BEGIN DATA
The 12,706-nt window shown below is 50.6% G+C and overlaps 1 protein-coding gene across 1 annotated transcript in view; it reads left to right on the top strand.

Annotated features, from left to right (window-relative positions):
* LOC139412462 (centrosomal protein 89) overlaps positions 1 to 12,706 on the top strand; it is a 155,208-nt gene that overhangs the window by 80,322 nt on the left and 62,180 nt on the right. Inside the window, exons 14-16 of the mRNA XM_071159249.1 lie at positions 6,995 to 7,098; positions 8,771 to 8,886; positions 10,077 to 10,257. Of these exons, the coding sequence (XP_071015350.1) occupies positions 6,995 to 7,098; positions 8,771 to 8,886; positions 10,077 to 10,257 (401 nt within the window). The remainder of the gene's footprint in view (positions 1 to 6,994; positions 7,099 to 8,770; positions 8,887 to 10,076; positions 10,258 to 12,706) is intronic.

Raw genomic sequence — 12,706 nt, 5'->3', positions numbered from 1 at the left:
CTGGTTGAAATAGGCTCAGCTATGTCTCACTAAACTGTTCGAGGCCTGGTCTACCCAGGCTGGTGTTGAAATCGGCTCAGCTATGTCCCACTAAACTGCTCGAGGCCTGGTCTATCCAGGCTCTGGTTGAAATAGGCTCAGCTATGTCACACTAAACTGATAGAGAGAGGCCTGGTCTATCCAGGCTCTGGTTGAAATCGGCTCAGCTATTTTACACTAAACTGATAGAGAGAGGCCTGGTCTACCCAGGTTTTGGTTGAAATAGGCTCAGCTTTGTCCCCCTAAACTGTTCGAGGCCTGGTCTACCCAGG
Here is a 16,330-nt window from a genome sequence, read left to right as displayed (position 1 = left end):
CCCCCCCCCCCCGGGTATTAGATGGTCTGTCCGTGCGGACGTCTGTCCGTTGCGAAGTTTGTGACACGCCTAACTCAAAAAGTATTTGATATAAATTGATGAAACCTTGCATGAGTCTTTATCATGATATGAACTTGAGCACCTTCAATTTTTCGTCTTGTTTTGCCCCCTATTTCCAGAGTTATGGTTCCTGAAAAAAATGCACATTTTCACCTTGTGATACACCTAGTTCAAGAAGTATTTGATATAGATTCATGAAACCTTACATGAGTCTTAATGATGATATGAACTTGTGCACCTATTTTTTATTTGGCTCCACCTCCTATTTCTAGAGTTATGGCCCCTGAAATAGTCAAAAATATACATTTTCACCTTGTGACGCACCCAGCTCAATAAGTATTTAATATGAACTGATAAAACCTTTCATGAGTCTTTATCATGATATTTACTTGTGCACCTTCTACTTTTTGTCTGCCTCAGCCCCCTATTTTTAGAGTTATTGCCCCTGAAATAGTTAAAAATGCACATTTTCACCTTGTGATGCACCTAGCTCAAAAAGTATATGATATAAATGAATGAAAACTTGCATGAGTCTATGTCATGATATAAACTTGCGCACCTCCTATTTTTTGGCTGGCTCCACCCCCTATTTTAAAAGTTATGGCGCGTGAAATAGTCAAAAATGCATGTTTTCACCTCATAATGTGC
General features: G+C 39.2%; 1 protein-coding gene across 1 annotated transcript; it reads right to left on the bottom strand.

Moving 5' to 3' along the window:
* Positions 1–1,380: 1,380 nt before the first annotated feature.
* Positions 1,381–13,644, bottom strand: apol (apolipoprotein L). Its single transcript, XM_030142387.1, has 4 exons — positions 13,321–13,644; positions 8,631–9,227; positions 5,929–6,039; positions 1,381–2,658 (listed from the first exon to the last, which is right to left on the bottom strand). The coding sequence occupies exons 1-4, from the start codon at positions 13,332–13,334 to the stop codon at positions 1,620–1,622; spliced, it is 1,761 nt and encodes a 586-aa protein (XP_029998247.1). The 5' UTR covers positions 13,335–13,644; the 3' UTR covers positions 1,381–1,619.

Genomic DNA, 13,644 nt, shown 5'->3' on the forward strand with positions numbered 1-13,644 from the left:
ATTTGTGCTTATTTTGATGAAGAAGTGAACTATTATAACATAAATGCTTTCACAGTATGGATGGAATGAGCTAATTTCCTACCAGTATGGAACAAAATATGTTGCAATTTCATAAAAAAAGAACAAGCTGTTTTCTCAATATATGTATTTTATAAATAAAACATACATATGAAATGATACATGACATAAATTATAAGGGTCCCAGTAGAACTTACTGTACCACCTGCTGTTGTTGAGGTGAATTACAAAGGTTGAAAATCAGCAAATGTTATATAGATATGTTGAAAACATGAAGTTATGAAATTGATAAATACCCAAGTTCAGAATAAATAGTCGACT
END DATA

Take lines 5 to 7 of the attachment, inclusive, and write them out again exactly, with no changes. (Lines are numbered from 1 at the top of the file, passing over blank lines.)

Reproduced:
CTGGTTGAAATAGGCTCAGCTATGTCTCACTAAACTGTTCGAGGCCTGGTCTACCCAGGCTGGTGTTGAAATCGGCTCAGCTATGTCCCACTAAACTGCTCGAGGCCTGGTCTATCCAGGCTCTGGTTGAAATAGGCTCAGCTATGTCACACTAAACTGATAGAGAGAGGCCTGGTCTATCCAGGCTCTGGTTGAAATCGGCTCAGCTATTTTACACTAAACTGATAGAGAGAGGCCTGGTCTACCCAGGTTTTGGTTGAAATAGGCTCAGCTTTGTCCCCCTAAACTGTTCGAGGCCTGGTCTACCCAGG
Here is a 16,330-nt window from a genome sequence, read left to right as displayed (position 1 = left end):
CCCCCCCCCCCCGGGTATTAGATGGTCTGTCCGTGCGGACGTCTGTCCGTTGCGAAGTTTGTGACACGCCTAACTCAAAAAGTATTTGATATAAATTGATGAAACCTTGCATGAGTCTTTATCATGATATGAACTTGAGCACCTTCAATTTTTCGTCTTGTTTTGCCCCCTATTTCCAGAGTTATGGTTCCTGAAAAAAATGCACATTTTCACCTTGTGATACACCTAGTTCAAGAAGTATTTGATATAGATTCATGAAACCTTACATGAGTCTTAATGATGATATGAACTTGTGCACCTATTTTTTATTTGGCTCCACCTCCTATTTCTAGAGTTATGGCCCCTGAAATAGTCAAAAATATACATTTTCACCTTGTGACGCACCCAGCTCAATAAGTATTTAATATGAACTGATAAAACCTTTCATGAGTCTTTATCATGATATTTACTTGTGCACCTTCTACTTTTTGTCTGCCTCAGCCCCCTATTTTTAGAGTTATTGCCCCTGAAATAGTTAAAAATGCACATTTTCACCTTGTGATGCACCTAGCTCAAAAAGTATATGATATAAATGAATGAAAACTTGCATGAGTCTATGTCATGATATAAACTTGCGCACCTCCTATTTTTTGGCTGGCTCCACCCCCTATTTTAAAAGTTATGGCGCGTGAAATAGTCAAAAATGCATGTTTTCACCTCATAATGTGC